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Wearables Track Parkinson's Better Than Human Observation, Study Finds

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Each test subject wore six sensors  on the chest, at the base of the spine, and one on each wrist and foot.

In the study, wearable sensors tracked 122 physiological metrics, including the direction a toe moved during a step and the length and regularity of strides.

Credit: Stephen Speranza/The New York Times

An Oxford University researcher and her team showed that digital wearable devices can track the progression of Parkinson's disease in an individual more effectively than human clinical observation can, according to a newly published paper.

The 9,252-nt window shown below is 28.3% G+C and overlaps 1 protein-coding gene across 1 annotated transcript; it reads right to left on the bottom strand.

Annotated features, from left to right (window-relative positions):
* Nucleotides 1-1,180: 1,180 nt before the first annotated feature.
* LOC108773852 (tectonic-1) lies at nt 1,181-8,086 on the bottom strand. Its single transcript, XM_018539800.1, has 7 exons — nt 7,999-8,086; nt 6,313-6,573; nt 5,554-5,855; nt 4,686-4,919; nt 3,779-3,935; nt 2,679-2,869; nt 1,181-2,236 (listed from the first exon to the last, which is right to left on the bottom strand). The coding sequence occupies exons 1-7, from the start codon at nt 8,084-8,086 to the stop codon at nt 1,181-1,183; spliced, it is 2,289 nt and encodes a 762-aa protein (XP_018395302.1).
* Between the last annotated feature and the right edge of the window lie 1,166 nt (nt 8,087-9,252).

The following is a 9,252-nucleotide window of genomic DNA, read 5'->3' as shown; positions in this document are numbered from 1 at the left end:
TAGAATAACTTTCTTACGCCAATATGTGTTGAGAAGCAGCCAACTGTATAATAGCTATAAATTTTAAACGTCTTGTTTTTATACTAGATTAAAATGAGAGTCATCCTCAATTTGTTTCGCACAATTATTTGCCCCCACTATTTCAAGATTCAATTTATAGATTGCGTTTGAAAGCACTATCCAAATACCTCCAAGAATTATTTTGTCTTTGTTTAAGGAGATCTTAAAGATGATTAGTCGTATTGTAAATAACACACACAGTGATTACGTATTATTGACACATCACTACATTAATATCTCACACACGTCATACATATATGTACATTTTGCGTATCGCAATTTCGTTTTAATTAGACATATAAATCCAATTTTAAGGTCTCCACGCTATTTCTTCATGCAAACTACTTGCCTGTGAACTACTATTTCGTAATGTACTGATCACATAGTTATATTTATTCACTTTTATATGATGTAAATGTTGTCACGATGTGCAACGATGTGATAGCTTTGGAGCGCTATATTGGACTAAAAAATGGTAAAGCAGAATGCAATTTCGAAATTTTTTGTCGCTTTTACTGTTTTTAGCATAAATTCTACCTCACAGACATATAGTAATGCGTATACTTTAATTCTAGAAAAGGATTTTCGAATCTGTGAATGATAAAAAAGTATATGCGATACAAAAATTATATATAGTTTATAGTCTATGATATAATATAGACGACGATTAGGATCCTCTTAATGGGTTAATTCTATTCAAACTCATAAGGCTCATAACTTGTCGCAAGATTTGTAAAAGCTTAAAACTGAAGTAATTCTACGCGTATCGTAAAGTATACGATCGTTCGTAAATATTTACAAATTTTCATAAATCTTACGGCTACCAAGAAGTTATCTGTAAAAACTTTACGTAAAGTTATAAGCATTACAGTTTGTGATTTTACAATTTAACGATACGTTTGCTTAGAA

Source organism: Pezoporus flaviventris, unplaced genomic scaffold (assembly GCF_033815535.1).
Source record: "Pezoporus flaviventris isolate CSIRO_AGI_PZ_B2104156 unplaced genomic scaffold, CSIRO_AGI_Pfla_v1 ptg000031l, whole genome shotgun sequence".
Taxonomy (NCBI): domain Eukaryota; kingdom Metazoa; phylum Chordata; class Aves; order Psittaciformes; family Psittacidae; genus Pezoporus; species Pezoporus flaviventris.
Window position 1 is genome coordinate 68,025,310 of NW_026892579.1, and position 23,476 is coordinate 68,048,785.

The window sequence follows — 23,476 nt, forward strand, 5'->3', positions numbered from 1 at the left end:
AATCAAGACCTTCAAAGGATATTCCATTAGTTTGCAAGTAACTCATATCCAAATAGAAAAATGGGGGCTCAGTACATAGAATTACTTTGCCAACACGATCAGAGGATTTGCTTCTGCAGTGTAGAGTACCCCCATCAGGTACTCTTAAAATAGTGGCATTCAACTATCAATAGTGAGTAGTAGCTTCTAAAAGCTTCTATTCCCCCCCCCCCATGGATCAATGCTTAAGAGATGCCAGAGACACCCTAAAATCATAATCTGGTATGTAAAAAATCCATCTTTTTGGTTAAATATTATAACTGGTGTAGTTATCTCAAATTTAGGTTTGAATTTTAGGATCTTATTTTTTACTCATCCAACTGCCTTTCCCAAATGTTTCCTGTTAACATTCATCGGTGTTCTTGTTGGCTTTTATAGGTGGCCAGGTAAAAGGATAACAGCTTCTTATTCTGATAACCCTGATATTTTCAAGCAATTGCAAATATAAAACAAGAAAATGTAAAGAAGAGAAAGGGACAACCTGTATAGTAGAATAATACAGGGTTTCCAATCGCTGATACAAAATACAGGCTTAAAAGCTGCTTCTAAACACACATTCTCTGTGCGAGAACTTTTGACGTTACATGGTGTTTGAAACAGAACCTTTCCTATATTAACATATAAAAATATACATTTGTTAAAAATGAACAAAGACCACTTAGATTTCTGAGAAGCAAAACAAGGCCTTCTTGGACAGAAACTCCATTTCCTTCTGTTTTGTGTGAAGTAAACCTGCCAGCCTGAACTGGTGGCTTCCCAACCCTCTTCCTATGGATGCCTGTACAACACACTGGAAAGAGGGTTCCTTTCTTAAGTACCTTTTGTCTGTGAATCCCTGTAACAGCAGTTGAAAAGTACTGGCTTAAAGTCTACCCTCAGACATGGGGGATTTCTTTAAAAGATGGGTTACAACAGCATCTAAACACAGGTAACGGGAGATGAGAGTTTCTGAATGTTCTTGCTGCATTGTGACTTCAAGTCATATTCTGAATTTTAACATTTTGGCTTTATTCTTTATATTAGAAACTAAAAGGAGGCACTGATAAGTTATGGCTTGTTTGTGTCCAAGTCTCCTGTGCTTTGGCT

By tracking more than 100 metrics picked up by the devices, researchers were able to discern subtle changes in the movements of subjects with Parkinson's, a neurodegenerative disease that afflicts 10 million people worldwide.

The lead researcher emphasized that the latest findings were not a treatment for Parkinson's. Rather, they are a means of helping scientists gauge whether novel drugs and other therapies for Parkinson's are slowing the progression of the disease.

From The New York Times
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